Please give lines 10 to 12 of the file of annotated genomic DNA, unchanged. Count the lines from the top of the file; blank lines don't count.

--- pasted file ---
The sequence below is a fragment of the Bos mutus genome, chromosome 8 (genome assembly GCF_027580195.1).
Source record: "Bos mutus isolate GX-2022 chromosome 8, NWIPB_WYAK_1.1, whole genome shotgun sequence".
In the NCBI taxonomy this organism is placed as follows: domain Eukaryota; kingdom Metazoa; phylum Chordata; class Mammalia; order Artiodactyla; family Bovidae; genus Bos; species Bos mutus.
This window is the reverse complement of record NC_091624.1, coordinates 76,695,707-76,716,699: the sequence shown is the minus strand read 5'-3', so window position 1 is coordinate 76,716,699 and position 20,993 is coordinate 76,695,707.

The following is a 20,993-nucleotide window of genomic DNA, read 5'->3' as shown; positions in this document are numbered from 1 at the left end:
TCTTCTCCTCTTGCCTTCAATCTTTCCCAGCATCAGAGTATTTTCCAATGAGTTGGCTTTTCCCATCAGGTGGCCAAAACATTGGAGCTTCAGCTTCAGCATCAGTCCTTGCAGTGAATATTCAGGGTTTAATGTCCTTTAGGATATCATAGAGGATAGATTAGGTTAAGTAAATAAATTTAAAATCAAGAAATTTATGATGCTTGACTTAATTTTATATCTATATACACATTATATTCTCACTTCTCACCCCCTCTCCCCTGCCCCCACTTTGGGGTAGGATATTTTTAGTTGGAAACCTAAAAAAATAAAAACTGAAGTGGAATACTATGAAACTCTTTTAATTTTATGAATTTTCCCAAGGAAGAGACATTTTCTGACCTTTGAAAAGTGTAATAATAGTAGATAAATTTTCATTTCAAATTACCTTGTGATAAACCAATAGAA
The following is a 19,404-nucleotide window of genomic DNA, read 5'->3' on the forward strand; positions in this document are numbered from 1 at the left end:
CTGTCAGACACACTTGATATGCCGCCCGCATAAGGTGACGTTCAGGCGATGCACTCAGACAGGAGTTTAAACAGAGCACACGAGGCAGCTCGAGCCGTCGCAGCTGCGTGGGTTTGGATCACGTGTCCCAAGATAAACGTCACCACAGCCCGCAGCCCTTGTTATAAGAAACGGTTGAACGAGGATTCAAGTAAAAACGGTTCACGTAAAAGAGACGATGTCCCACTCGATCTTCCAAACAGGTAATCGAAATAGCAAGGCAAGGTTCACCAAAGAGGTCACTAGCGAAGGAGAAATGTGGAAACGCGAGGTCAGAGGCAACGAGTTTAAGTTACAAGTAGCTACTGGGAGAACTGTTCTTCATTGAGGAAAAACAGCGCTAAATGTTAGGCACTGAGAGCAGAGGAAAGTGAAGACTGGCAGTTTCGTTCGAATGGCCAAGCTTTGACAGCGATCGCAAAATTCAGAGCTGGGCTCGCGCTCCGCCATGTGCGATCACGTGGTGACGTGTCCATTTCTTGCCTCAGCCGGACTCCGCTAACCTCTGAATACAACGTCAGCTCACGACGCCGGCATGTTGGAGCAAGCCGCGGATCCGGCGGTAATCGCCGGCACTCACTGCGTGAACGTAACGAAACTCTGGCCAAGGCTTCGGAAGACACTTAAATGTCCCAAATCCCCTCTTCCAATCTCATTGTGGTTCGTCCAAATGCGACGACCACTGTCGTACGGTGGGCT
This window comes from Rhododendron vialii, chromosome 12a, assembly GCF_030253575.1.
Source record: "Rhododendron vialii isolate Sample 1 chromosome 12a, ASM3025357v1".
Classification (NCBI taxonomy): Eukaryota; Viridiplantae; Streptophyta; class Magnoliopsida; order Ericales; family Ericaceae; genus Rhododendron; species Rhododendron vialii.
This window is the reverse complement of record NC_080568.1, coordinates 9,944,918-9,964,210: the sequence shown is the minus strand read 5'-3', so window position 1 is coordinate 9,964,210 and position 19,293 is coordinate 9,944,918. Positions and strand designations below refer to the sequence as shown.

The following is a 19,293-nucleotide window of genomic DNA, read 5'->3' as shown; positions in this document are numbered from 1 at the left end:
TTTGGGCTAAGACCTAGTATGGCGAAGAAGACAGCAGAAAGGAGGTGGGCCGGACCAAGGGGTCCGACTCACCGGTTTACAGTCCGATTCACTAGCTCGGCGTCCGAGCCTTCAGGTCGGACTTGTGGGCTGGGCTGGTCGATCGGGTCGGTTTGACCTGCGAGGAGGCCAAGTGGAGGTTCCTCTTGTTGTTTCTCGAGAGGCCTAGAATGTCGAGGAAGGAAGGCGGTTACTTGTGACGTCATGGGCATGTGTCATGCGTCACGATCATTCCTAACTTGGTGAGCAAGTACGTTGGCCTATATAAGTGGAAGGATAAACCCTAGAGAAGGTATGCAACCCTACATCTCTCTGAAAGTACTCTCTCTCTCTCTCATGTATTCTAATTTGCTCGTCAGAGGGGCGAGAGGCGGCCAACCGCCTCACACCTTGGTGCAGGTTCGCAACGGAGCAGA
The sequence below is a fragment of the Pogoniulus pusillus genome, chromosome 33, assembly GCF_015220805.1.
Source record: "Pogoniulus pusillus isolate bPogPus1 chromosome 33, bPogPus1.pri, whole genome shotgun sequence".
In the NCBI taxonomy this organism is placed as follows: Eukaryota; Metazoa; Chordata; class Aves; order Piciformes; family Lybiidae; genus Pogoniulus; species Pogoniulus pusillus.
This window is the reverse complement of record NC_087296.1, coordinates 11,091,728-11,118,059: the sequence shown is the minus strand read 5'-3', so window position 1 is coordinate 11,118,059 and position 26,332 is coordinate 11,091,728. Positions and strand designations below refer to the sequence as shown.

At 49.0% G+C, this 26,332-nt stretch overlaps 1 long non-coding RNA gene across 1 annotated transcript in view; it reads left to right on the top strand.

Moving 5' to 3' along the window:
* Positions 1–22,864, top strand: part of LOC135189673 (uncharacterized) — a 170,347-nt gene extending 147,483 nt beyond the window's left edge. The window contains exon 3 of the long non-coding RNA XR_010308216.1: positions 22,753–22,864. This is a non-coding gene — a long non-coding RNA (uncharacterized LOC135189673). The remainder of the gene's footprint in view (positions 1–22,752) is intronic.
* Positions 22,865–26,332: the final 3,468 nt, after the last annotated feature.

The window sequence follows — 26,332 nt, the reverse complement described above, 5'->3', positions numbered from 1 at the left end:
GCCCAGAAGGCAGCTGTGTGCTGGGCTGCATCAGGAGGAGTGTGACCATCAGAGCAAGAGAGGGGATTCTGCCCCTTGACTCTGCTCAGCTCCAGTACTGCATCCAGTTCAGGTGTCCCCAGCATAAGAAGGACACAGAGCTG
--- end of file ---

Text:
Source record: "Rhododendron vialii isolate Sample 1 chromosome 12a, ASM3025357v1".
Classification (NCBI taxonomy): Eukaryota; Viridiplantae; Streptophyta; class Magnoliopsida; order Ericales; family Ericaceae; genus Rhododendron; species Rhododendron vialii.
This window is the reverse complement of record NC_080568.1, coordinates 9,944,918-9,964,210: the sequence shown is the minus strand read 5'-3', so window position 1 is coordinate 9,964,210 and position 19,293 is coordinate 9,944,918. Positions and strand designations below refer to the sequence as shown.